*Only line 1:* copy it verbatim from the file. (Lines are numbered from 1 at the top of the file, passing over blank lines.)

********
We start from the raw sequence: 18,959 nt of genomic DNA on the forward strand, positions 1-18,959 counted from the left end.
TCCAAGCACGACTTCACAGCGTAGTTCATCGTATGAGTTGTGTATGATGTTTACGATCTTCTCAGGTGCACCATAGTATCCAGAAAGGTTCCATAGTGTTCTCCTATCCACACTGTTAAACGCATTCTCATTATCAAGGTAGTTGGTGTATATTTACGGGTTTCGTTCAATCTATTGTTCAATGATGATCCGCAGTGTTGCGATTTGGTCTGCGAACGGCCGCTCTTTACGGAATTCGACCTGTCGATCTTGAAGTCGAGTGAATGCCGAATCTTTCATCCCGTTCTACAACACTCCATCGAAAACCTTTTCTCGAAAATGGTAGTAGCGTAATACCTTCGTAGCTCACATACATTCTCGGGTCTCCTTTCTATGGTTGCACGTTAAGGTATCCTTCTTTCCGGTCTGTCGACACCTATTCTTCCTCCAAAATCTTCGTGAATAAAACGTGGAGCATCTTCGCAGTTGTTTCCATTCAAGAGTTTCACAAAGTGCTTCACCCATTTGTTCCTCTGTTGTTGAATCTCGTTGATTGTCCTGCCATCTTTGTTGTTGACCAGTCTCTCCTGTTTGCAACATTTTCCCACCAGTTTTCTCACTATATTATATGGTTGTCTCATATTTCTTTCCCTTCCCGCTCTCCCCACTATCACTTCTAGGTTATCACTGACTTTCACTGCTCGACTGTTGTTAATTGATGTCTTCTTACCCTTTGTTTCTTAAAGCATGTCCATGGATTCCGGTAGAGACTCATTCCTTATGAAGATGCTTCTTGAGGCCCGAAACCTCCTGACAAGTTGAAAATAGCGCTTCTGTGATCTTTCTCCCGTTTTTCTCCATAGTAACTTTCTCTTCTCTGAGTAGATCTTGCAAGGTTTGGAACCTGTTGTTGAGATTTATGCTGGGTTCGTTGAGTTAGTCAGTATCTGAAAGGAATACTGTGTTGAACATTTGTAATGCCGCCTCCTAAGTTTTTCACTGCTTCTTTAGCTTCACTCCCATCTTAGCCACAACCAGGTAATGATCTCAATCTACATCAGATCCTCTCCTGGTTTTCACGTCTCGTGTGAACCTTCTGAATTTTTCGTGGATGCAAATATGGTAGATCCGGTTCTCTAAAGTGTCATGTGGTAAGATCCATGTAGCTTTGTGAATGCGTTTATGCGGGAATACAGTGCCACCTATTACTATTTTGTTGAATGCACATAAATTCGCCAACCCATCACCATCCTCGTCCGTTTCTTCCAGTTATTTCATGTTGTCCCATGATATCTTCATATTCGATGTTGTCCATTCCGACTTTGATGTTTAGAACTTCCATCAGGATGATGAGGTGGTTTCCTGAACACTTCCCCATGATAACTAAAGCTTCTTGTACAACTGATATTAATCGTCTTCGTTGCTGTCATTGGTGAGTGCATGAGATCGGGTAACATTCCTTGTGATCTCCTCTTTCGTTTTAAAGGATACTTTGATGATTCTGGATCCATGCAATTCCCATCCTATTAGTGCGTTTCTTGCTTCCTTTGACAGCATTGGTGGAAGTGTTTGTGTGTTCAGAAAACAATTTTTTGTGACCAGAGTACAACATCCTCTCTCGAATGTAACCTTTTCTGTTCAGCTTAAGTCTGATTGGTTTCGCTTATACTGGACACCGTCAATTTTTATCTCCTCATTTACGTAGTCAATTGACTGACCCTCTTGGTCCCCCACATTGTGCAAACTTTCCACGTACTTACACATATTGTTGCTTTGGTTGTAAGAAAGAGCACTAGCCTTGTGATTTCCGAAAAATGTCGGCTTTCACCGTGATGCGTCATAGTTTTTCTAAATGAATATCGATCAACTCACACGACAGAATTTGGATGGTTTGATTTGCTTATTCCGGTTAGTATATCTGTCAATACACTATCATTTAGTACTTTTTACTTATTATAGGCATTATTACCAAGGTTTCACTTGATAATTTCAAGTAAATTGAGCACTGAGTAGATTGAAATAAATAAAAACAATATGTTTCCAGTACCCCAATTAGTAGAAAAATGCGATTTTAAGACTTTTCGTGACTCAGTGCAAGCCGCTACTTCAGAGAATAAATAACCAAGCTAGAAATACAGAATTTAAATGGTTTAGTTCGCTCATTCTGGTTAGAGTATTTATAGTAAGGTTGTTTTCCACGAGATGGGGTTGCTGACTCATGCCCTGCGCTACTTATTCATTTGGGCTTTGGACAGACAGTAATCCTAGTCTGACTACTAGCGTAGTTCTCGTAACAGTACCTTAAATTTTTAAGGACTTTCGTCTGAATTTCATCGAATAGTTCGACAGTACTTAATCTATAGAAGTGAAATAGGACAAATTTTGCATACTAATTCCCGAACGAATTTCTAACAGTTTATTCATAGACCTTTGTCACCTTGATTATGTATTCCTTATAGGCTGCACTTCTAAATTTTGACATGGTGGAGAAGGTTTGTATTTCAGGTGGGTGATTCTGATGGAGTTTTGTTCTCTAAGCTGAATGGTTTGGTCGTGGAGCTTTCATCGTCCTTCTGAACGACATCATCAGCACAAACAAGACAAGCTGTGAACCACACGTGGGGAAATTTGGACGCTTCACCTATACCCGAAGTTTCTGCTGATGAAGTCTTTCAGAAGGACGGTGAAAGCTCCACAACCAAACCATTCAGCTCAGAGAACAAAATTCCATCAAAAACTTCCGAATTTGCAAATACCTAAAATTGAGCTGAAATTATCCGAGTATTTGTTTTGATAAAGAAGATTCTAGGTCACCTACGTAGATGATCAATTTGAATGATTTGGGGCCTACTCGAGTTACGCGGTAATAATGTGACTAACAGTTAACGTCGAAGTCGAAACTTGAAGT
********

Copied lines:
We start from the raw sequence: 18,959 nt of genomic DNA on the forward strand, positions 1-18,959 counted from the left end.